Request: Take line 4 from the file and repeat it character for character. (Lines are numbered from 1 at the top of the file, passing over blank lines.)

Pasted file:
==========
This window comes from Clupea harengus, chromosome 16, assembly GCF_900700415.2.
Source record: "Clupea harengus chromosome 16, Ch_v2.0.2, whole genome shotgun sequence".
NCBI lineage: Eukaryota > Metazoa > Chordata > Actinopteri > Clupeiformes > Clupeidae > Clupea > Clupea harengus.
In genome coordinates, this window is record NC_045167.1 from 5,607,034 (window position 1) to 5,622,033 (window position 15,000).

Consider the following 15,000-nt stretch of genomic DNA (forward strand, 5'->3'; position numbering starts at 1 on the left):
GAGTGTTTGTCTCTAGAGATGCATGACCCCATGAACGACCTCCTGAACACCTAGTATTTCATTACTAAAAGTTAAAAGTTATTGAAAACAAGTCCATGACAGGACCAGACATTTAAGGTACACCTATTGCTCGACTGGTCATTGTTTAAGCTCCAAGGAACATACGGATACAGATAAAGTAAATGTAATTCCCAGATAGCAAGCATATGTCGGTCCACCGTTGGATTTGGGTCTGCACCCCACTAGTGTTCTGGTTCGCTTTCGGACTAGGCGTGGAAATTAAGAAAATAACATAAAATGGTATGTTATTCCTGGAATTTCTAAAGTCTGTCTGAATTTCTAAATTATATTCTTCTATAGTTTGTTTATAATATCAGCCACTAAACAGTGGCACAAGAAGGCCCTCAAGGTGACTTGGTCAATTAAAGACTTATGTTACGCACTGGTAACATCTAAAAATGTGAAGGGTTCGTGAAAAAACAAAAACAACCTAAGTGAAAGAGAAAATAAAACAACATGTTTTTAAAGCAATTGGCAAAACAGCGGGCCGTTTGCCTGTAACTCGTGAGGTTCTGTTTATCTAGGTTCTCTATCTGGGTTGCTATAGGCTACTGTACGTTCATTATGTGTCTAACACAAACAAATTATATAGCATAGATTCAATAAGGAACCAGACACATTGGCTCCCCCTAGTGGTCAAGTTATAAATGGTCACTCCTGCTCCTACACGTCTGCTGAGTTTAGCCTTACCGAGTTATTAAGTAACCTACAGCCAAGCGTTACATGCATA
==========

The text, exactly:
In genome coordinates, this window is record NC_045167.1 from 5,607,034 (window position 1) to 5,622,033 (window position 15,000).